Creative Journaling Toolkit – Journaling Supplies: Tools to add colour

One of the essential things for me that differentiates creative journaling from regular journal writing is including a visual element. Including colour in my journal brings in the visual aspect. Below are some simple art supplies and tools that can help you bring colour into your journal.

The Paints

Acrylic paint

Acrylic paint is opaque and usually comes in vivid colours. Once it’s dry, it can’t be rewet. It’s good for layering in your journal, and making backgrounds.

You could spend a small fortune on acrylic paints – the Golden brand of paints is gorgeous – but it’s not really necessary to buy the fancy stuff to use in your journal. You can use cheap craft paints if you like.

My favourite cheap-ish brands are Pébéo Studio acrylics (these are a high viscosity paint that are lovely and smooth to use) and Jo Sonja’s matte fluid acrylic (so beautiful to use, smooth and a gorgeous satin finish without being chalky). I would use really cheap craft paints but they are actually quite hard to come by in New Zealand.

The techniques I’ll be showing you will work with any kind of acrylic paint.

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Watercolour and Gouache

You can get watercolours in tubes or pans. The pans come already dried, and you just add a bit of colour to activate and use the pigment. If you get them in tubes, you can make your own palette to use.

Again, you could spend a lot of money here. I just adore the gorgeous Daniel Smith range of watercolour paints but with each tiny tube costing about $40 NZD, I haven’t yet splurged. Maybe when I want to treat myself!

I use a cheap brand from a local craft store, and they are still great quality with reasonably vivid colours. I prefer to use tubes and make my own palette because I like being able to top-up colours as I use them, rather than using up a pan.

If you love watercolour and want to use it a lot then it could be worth investing, otherwise just grab some cheap ones to play with.

Gouache is an interesting and versatile kind of paint. It acts a lot like watercolour in that it can be rewet when it dries out, and can be watered down to be quite transparent. But it can also be layered and if you get it thick enough, it’s quite opaque – more like acrylic paint.

I like the versatility of gouache, and I also find the colours a lot more vivid than watercolour – I think it has a lot more pigment.

I think you can get gouache in pans, but mostly it comes in small tubes like watercolour. I put mine in a palette and let it dry. I recommend adding a little gum arabic to it when you pour it out so it retains its consistency and doesn’t get too chalky once dry.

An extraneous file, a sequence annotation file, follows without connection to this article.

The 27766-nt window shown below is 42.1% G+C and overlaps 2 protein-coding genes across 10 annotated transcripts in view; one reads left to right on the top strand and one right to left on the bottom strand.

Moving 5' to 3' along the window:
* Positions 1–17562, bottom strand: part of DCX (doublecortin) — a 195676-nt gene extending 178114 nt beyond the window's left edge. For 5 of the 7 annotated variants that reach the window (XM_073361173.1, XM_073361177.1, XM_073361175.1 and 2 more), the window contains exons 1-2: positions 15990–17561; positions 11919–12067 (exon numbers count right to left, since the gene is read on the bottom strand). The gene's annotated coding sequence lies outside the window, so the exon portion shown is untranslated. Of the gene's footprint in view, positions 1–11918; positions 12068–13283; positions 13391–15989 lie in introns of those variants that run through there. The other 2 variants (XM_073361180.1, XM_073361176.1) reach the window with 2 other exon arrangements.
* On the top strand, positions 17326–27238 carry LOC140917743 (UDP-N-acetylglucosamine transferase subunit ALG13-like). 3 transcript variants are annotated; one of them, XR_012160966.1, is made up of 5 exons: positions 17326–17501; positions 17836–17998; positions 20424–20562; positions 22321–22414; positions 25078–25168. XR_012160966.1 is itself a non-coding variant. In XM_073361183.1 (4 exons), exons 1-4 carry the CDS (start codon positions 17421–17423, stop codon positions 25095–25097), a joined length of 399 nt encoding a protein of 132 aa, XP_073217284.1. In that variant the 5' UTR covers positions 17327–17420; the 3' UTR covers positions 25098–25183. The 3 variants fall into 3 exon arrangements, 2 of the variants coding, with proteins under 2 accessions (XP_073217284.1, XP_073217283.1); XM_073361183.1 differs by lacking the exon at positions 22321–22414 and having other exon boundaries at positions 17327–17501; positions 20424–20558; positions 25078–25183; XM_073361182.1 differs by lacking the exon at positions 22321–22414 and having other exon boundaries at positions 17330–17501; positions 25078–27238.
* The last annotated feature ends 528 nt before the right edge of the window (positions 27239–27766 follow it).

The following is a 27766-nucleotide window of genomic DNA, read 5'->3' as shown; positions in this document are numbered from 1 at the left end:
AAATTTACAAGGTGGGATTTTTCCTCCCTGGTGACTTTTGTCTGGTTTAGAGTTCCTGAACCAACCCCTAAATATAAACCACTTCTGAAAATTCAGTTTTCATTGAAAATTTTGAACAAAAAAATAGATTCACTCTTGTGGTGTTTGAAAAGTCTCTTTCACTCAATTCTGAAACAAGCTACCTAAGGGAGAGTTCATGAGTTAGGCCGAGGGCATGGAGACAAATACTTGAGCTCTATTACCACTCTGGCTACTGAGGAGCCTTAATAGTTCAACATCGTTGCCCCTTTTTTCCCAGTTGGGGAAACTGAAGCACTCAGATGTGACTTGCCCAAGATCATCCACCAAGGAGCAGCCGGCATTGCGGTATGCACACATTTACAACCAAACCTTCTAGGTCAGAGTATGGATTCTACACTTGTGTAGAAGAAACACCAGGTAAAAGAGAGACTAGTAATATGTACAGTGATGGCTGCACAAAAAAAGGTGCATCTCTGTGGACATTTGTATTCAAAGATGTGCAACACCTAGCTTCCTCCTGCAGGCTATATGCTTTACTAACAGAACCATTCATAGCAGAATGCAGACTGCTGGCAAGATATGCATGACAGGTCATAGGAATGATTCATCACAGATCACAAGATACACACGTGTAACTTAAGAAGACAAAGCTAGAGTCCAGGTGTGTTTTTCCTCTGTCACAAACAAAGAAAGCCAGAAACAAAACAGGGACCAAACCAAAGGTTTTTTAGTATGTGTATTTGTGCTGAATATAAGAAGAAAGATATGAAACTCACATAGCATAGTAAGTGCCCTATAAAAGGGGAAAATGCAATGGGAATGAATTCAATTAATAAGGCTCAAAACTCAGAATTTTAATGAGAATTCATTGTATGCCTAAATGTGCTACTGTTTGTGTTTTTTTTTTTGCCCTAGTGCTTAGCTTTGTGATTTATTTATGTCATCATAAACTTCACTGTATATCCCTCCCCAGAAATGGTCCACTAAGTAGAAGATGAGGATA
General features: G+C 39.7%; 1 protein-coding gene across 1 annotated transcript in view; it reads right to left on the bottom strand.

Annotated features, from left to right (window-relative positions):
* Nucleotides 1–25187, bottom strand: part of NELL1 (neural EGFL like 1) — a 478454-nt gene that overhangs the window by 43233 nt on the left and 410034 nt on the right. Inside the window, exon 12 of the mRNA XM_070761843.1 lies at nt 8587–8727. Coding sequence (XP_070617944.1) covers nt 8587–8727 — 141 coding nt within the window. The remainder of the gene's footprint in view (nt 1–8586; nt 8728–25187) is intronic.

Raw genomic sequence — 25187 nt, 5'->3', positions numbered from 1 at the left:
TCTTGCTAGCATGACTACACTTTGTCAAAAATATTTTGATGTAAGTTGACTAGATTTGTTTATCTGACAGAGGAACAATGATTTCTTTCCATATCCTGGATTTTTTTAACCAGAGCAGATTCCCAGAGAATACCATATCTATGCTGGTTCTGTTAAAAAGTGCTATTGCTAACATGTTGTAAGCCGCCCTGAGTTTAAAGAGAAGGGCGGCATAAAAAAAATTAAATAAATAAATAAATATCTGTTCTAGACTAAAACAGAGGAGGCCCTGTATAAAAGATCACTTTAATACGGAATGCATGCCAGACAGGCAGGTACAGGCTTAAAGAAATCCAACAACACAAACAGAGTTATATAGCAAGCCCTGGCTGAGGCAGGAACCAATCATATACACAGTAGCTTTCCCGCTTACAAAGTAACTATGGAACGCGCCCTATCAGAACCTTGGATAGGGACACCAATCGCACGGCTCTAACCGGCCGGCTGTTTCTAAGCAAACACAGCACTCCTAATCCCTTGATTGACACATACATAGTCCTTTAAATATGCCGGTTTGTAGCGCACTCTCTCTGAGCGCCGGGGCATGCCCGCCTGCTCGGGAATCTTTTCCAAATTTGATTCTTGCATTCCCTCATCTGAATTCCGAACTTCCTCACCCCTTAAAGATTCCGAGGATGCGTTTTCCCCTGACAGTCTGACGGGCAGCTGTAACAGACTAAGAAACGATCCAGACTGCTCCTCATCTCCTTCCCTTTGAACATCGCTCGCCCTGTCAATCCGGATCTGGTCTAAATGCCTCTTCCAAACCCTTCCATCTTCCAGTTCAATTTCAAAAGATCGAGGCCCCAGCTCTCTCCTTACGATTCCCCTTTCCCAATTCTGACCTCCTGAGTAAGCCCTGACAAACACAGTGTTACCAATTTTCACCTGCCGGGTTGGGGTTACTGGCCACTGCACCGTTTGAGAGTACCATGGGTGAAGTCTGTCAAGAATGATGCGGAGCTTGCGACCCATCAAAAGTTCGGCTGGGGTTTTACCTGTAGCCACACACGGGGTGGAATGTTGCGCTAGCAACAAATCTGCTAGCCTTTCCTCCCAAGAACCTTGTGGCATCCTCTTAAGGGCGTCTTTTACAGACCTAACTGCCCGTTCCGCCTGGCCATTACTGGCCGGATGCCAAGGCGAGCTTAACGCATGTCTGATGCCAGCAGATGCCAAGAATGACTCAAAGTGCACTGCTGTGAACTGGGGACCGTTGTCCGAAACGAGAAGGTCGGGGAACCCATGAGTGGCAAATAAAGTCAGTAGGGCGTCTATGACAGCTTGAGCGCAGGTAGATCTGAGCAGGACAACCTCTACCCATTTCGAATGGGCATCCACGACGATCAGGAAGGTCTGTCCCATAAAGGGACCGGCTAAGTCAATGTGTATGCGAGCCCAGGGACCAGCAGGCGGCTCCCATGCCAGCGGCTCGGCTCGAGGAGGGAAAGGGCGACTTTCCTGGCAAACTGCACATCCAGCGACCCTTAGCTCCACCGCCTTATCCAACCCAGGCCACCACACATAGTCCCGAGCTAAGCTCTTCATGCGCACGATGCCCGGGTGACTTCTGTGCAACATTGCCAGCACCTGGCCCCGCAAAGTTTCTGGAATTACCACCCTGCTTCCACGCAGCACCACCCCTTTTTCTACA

Note that both watercolour and gouache will require either slightly thicker paper or gesso on the page before using them as they are quite wet mediums.

Mildreds Palette
My watercolour paints squeezed into old pans, in my Great Grandmothers’s old watercolour tin
Gouache
Gouache tubes and a cheap plastic palette

Other Ways to Add Colour

So far we’ve looked at paints, but we don’t always have a desk to sit down at and a water cup nearby.

These next supplies are good for on the go – they transport easily and don’t require special tools, plus you can create a colourful background really easily and quickly with them. They aren’t messy, so you can use them on the sofa or in bed for lazy journaling.

Watercolour crayons

Watercolour crayons, like Faber-Castell Gelatos or Caran D’ache Neocolor II, are a really simple way to add colour. They are crayons that are waxy/oily in consistency, but when you add water they turn into a light paint.

If you use water with these you will need sturdy paper, but I will show you a simple method that doesn’t require thick paper to use these. They can be great for making a simple coloured background to write over.

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Soft pastels

These have a sort of chalky feel, and they work well to colour a background to write over without needing any water or anything – simply smudge with your fingertips.

I prefer these to oil pastels because you can write over the top of these – the oil in oil pastels makes it really difficult to write over!

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There are so many ways to add colour to your journal that it would be impossible to list them all here. These are the ones that I turn to regularly, and the ones I’ll demonstrate simple techniques for. If you find something else that you love, then use that!